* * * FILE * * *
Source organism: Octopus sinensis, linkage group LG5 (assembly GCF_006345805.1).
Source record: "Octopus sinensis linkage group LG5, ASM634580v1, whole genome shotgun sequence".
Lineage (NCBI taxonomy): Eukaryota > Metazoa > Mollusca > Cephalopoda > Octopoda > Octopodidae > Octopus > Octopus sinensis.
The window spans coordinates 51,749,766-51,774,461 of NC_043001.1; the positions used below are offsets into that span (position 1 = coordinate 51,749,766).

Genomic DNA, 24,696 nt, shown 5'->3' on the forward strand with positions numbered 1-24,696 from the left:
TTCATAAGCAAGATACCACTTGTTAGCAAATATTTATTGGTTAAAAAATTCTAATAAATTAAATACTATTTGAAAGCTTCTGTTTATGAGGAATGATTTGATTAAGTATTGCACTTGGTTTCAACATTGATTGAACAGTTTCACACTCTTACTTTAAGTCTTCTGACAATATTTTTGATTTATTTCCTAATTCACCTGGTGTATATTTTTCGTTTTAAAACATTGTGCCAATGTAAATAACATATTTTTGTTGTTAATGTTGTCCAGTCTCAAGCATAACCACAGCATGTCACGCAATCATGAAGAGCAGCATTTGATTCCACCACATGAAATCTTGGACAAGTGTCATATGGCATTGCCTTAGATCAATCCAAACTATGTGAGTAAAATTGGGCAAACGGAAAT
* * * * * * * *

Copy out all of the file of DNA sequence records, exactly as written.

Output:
Source organism: Octopus sinensis, linkage group LG5 (assembly GCF_006345805.1).
Source record: "Octopus sinensis linkage group LG5, ASM634580v1, whole genome shotgun sequence".
Lineage (NCBI taxonomy): Eukaryota > Metazoa > Mollusca > Cephalopoda > Octopoda > Octopodidae > Octopus > Octopus sinensis.
The window spans coordinates 51,749,766-51,774,461 of NC_043001.1; the positions used below are offsets into that span (position 1 = coordinate 51,749,766).

Genomic DNA, 24,696 nt, shown 5'->3' on the forward strand with positions numbered 1-24,696 from the left:
TTCATAAGCAAGATACCACTTGTTAGCAAATATTTATTGGTTAAAAAATTCTAATAAATTAAATACTATTTGAAAGCTTCTGTTTATGAGGAATGATTTGATTAAGTATTGCACTTGGTTTCAACATTGATTGAACAGTTTCACACTCTTACTTTAAGTCTTCTGACAATATTTTTGATTTATTTCCTAATTCACCTGGTGTATATTTTTCGTTTTAAAACATTGTGCCAATGTAAATAACATATTTTTGTTGTTAATGTTGTCCAGTCTCAAGCATAACCACAGCATGTCACGCAATCATGAAGAGCAGCATTTGATTCCACCACATGAAATCTTGGACAAGTGTCATATGGCATTGCCTTAGATCAATCCAAACTATGTGAGTAAAATTGGGCAAACGGAAAT